London gets new neuro institute

The University College of London will be the likely host to a new $261 million neuroscience institute, according to a statement sent to The Scientist from the Wellcome Trust, a co-developer of the new center. Beating out Oxford and Cambridge Universities, UCL will host the new center devoted to researching neural circuits and behavior, and could be completed as soon as 2011, Nature linkurl:reported;http://www.nature.com/news/2008/080819/full/454922b.html?s=news_rss yesterday. Work at the instit

By | August 21, 2008

The University College of London will be the likely host to a new $261 million neuroscience institute, according to a statement sent to The Scientist from the Wellcome Trust, a co-developer of the new center. Beating out Oxford and Cambridge Universities, UCL will host the new center devoted to researching neural circuits and behavior, and could be completed as soon as 2011, Nature linkurl:reported;http://www.nature.com/news/2008/080819/full/454922b.html?s=news_rss yesterday. Work at the institute will focus on model organisms such as mice, fruitflies and nematodes to explore how neural processing forms the basis for behavior. The Wellcome Trust, a UK charity devoted to biomedical research, and the Gatsby Charitable Foundation, founded by UK businessman and politician David Sainsbury to fund scientific research, are collaborating to develop the new institute, which will be called the Sainsbury-Wellcome Centre. A final decision has not been made, but the charities hope to finalize plans for building the institute at UCL by the end of the year.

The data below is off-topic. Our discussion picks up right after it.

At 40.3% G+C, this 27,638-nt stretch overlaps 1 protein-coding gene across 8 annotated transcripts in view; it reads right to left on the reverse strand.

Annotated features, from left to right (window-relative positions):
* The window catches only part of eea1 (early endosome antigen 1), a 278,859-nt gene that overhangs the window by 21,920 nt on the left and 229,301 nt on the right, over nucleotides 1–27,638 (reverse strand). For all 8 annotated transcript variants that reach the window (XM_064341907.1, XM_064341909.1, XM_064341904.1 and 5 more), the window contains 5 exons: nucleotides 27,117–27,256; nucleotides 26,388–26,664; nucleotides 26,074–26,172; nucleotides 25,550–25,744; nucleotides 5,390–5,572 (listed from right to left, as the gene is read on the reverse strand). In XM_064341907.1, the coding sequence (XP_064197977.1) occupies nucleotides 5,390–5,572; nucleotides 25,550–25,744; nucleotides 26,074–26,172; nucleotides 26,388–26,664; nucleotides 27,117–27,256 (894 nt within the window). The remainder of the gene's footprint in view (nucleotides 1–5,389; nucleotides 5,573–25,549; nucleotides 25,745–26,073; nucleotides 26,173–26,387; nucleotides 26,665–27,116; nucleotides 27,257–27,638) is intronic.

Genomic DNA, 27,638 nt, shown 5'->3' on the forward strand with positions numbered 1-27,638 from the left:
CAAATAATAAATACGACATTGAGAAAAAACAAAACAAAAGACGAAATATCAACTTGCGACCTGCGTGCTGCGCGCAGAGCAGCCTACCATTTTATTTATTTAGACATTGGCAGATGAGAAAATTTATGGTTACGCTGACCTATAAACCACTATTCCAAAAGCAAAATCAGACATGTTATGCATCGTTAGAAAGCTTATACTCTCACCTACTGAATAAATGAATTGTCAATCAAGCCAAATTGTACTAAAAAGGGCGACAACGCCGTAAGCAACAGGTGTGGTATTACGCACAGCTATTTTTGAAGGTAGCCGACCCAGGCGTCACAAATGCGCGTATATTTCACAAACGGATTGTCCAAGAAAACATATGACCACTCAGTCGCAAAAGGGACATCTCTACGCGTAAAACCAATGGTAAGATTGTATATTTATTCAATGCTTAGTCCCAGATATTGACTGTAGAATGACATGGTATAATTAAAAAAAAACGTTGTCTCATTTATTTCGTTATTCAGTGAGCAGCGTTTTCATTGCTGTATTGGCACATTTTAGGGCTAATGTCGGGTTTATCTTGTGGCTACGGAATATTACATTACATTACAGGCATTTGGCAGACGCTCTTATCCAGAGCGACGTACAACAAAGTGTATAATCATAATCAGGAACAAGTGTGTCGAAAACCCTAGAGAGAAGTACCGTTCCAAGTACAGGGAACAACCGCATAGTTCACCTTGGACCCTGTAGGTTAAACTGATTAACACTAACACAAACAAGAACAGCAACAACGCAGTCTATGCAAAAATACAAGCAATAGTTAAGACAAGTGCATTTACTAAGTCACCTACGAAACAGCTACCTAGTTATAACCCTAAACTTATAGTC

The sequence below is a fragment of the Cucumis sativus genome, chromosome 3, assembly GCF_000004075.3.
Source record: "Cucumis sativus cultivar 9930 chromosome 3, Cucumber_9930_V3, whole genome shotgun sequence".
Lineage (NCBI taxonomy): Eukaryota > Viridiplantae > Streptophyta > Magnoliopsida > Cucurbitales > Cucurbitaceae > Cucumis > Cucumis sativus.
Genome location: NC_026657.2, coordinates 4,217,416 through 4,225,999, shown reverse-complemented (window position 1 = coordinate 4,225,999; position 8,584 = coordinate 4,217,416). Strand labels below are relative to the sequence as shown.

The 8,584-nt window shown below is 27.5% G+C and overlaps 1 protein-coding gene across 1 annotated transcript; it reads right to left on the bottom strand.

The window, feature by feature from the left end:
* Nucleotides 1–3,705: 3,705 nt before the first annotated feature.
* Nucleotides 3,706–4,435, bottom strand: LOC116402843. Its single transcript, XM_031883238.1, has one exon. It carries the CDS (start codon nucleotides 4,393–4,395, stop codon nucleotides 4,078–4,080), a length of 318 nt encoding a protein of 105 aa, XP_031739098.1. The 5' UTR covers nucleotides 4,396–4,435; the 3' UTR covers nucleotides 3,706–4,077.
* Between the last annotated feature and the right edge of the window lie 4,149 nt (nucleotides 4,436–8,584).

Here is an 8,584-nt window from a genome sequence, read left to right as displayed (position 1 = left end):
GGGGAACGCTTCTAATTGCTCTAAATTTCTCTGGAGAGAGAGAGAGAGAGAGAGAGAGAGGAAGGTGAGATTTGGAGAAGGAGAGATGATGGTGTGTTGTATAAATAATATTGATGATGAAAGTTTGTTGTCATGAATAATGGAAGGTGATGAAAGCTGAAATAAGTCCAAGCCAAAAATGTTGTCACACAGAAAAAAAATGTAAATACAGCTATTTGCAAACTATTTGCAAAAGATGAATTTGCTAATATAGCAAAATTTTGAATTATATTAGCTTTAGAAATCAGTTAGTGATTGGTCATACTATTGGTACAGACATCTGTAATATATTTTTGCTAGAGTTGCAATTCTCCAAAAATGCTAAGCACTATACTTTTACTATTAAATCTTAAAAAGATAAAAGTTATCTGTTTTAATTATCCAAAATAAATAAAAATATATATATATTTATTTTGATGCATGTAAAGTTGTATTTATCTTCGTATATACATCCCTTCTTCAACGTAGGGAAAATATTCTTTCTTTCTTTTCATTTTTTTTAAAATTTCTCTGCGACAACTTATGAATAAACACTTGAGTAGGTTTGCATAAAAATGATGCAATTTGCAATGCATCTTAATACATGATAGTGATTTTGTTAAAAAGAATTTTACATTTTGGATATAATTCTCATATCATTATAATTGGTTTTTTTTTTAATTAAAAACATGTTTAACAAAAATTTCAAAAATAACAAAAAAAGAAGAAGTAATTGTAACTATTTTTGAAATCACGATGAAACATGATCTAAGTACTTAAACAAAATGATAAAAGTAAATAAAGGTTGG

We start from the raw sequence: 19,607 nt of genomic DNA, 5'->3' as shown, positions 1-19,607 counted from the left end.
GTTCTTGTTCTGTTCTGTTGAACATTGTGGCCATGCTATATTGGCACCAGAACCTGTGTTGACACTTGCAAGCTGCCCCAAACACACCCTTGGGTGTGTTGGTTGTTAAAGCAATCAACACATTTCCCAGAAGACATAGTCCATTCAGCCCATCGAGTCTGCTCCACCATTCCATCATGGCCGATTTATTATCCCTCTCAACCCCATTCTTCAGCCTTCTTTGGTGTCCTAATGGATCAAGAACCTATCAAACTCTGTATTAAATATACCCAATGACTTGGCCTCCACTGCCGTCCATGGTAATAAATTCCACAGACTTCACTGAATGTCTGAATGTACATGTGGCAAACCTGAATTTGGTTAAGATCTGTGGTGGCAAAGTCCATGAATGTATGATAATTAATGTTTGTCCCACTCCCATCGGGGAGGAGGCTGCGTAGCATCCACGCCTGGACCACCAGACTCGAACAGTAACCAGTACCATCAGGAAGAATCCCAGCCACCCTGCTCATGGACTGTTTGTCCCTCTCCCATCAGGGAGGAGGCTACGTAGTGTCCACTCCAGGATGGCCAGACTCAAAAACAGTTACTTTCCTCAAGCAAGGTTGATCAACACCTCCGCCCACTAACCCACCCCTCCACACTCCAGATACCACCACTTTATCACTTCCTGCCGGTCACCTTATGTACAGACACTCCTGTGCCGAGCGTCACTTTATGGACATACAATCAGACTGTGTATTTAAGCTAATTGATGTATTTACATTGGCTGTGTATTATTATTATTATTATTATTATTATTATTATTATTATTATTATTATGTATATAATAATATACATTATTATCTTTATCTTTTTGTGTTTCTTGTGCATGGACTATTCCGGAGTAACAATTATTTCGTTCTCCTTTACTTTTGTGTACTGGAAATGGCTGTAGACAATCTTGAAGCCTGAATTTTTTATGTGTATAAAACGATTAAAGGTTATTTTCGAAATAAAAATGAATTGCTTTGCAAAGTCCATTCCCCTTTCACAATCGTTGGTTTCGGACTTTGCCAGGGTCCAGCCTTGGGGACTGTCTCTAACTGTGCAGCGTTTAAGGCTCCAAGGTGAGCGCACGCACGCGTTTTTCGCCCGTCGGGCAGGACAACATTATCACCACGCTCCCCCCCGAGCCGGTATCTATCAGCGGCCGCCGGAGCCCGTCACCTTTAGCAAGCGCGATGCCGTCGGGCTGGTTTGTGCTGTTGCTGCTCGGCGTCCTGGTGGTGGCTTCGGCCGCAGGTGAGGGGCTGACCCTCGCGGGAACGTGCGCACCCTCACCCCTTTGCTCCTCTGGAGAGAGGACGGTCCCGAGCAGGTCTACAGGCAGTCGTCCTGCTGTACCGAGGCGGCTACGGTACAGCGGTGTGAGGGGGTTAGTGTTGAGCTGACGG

Popular Now

  1. Opinion: Why I Published in a Predatory Journal
    News & Opinion Opinion: Why I Published in a Predatory Journal

    My “colleagues” and I at the fictitious Arthur Vandelay Urological Research Institute were surprised to find our bogus “uromycitisis” case report swiftly accepted, with only minor revisions requested.

  2. Consilience, Episode 3: Cancer, Obscured
  3. March for Science: Dispatches from Washington, DC
  4. Human Cord Plasma Protein Boosts Cognitive Function in Older Mice
AAAS